(it seems quicksort is bad on almost sorted arrays)
Posted on 2004-04-30 12:41:46 by HeLLoWorld
btw i dont fully understand quicksort but one day i looked at a pascal code doing it , and i tried to do the same thing whithout recursion (i m not fond of recursion) and that day i think i managed it... but i didnt write it. maybe i should try again.

does it already exist and has it another name?

(i think i didnt need much more data space with my algo, maybe 2 times the space needed to store the array, and i think i hadnt anything dynamic )
Posted on 2004-04-30 12:47:39 by HeLLoWorld
nd all polys are either clipped to fit in the viewport, or discarded. The common algorithm for this is called Sutherland-Hodgman, I believe.



so its impossible to have only triangles, i mean, either you have a fixed number of polys that can dynamically grow their number of edges, or you must add some triangles to your triangle list in case a triangle is cut and becomes a quad... right or not? complicated.

Problem with full BSP is that you get the drawing list poly-for-poly, which is very inefficient for T&L hardware. So usually you get 'leafy BSPs', where a group of polys is stored, and order/visibility are not 100% exact anyway. And generally you have multiple sectors, each with their own BSP tree. Octree is just another way of sectoring, and instead of using BSP trees, all polys are stored per-sector, for more efficient drawing with hardware.


yes, a team in germany doing research on realtime raytracing (saarcor) was also talking of doing hierarchical bsp trees with local sorted trees that you would then merge to form a global big bsp, , because RTRT relies more heavily on bsp and dynamic scenes are a problem, especially nonlinear space transformation of groups of triangles (animating a robot is ok(trans/rotate parts of body) but a real skin is not(all polys distording simultaneously) ).

anyone understood what i meant with the simplified zbuffer triangle "sorting"?
Posted on 2004-04-30 13:11:34 by HeLLoWorld
so its impossible to have only triangles, i mean, either you have a fixed number of polys that can dynamically grow their number of edges, or you must add some triangles to your triangle list in case a triangle is cut and becomes a quad... right or not? complicated.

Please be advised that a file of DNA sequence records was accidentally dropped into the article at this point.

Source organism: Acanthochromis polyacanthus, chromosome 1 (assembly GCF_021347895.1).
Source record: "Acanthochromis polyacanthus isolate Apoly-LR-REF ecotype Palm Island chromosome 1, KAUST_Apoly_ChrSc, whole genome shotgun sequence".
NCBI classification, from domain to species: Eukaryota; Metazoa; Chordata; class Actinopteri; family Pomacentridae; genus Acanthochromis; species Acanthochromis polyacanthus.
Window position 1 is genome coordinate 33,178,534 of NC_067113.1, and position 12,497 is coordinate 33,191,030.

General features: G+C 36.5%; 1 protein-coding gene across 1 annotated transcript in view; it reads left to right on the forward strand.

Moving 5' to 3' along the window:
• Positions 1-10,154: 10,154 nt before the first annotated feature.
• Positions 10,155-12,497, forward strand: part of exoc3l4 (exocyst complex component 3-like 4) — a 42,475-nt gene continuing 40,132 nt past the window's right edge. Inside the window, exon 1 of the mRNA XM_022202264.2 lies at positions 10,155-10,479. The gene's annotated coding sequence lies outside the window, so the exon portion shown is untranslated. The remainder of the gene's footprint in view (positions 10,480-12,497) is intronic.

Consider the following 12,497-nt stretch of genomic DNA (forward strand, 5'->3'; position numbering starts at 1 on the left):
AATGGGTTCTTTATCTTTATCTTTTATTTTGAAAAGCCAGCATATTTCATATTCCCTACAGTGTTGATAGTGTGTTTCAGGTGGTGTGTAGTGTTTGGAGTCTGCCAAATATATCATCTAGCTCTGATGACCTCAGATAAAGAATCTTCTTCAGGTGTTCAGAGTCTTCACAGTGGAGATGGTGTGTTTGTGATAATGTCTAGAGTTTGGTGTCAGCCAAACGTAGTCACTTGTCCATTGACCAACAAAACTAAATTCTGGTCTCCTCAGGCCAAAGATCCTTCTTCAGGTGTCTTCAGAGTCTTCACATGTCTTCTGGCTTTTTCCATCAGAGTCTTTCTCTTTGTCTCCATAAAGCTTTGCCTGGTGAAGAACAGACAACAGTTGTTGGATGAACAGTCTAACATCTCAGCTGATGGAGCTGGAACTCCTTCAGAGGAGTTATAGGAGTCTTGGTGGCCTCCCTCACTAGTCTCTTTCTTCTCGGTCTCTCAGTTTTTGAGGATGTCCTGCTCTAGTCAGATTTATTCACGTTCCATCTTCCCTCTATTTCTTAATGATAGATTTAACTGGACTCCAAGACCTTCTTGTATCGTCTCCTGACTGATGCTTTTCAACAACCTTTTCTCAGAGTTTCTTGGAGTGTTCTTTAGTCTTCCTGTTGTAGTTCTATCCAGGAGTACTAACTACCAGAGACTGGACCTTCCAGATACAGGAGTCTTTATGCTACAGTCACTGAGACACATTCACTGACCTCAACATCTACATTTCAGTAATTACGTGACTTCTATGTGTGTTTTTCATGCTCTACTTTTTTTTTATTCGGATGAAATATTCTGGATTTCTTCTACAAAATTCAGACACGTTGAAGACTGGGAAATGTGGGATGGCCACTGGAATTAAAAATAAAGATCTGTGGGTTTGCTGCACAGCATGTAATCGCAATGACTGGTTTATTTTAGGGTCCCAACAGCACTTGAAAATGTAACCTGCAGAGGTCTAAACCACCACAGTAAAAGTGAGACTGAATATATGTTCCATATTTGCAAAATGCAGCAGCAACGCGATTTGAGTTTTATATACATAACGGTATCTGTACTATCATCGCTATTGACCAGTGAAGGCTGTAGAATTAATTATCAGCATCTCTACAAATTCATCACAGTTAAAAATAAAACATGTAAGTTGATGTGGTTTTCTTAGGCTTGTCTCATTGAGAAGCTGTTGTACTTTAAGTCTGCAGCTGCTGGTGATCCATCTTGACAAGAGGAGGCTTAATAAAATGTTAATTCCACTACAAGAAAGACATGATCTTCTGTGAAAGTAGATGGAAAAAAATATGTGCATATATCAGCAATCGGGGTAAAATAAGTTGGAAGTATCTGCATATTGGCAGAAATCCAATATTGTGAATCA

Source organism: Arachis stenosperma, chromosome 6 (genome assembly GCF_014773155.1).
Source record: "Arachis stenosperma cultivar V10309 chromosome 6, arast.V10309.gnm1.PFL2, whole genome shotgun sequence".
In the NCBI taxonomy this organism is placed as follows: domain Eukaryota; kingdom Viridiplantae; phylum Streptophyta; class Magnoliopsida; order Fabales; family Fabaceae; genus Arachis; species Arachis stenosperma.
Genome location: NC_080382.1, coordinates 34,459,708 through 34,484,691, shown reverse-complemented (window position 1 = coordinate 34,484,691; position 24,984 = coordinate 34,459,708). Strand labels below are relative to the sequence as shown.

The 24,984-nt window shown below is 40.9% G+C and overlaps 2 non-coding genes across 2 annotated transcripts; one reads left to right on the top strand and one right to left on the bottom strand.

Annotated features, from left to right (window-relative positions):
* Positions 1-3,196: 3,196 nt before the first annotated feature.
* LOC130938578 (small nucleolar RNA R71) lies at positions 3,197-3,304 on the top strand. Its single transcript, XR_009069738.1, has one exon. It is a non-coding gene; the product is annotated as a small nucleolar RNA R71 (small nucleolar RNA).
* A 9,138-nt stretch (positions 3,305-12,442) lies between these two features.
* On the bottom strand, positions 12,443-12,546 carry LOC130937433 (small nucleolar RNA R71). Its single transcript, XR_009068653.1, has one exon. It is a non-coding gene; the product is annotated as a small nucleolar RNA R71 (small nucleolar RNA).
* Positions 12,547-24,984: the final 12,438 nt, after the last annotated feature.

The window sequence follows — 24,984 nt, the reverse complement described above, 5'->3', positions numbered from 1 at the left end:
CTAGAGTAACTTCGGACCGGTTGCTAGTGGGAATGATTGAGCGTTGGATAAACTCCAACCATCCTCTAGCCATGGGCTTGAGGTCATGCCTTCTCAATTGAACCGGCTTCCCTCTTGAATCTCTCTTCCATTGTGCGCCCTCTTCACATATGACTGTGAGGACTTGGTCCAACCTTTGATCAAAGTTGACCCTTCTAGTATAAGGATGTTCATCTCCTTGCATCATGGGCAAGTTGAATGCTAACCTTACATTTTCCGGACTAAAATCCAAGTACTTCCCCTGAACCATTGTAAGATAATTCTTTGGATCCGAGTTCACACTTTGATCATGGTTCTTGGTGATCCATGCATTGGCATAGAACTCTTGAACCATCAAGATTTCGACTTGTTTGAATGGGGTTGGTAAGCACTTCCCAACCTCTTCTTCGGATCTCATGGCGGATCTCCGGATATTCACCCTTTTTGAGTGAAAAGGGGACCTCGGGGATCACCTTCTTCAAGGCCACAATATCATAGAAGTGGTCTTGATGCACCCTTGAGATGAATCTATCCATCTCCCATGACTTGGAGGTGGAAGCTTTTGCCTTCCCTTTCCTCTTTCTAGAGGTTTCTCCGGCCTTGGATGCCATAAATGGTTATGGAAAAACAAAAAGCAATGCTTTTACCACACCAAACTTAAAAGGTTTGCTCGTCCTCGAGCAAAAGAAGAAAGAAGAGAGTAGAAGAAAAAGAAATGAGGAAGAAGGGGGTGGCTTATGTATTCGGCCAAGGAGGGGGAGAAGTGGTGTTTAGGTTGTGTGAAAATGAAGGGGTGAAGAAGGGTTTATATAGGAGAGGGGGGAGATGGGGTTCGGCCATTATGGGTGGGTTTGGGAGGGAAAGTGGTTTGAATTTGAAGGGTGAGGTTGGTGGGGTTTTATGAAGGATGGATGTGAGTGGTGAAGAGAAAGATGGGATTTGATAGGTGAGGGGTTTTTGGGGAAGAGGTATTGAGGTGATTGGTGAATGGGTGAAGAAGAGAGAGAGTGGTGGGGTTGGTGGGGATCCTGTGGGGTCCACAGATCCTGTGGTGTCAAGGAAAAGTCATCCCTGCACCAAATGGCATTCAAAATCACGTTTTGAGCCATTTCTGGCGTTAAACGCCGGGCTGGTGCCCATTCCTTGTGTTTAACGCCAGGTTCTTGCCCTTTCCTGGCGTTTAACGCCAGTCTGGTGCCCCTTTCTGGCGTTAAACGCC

However you clip a triangle (or any convex polygon for that matter) with a set of (infinite) planes, it will always remain a convex polygon.
And any convex polygon can be subdivided into a set of triangles in a trivial way (triangle fan).
So you clip the triangles, and then feed the resulting convex poly as a set of triangles to the rasterizer.

anyone understood what i meant with the simplified zbuffer triangle "sorting"?


From what I understood, you divide the screen up in sectors, and for each sector, you sort the polys. Basically you divide the problem up into a set of smaller problems.
I don't think this would work very well though. It takes time to figure out which poly goes into which sector, and then you have to sort and draw all sectors separately (and how do you handle polygons that are in more than one sector at a time?).
I think it's much simpler and faster to just sort all polys at once.

What you could do, however... is to subdivide all objects into purely convex meshes. This way you know that the meshes themselves can be drawn entirely without sorting (if backface culling is on, you can draw them as-is, and if culling is disabled, you could sort by first rendering backfaces, and then frontfaces, since all backfaces will be behind all frontfaces by definition).
Then you only need to sort on a per-mesh basis rather than per-poly. Ofcourse the problem here is when two meshes are intersecting. You could test for possibly intersecting meshes by checking the intersection of their bounding volumes, and resorting to per-poly sort or zbuffer for these meshes.
Such an approach is often used for handing translucent objects on 3d-hardware (per-poly sort is incredibly slow on T&L hardware).
Posted on 2004-04-30 13:28:31 by Scali
So you clip the triangles, and then feed the resulting convex poly as a set of triangles to the rasterizer.